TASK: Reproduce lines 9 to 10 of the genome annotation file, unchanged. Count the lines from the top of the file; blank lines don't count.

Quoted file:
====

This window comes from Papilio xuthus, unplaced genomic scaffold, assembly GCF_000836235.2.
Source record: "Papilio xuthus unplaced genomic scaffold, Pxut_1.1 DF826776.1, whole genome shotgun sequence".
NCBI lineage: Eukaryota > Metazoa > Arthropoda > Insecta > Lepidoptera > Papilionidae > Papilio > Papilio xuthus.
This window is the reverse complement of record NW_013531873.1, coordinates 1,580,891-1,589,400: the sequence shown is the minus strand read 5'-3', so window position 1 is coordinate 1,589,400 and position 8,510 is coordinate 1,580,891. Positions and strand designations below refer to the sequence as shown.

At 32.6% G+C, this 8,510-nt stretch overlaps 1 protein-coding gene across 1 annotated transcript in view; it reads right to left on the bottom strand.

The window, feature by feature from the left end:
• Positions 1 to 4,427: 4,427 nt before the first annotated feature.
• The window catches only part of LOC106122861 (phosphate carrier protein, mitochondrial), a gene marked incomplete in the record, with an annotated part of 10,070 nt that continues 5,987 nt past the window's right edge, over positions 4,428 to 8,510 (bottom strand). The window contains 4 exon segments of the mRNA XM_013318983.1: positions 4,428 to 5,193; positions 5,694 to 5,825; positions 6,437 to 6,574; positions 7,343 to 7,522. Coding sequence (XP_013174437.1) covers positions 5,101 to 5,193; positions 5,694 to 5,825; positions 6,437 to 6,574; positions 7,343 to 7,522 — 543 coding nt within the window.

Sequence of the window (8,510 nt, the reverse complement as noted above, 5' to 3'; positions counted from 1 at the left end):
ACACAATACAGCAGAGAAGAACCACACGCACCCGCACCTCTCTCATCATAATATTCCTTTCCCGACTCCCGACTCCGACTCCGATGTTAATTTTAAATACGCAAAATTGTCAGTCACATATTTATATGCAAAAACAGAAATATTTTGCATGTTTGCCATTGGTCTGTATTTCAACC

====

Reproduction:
Sequence of the window (8,510 nt, the reverse complement as noted above, 5' to 3'; positions counted from 1 at the left end):
ACACAATACAGCAGAGAAGAACCACACGCACCCGCACCTCTCTCATCATAATATTCCTTTCCCGACTCCCGACTCCGACTCCGATGTTAATTTTAAATACGCAAAATTGTCAGTCACATATTTATATGCAAAAACAGAAATATTTTGCATGTTTGCCATTGGTCTGTATTTCAACC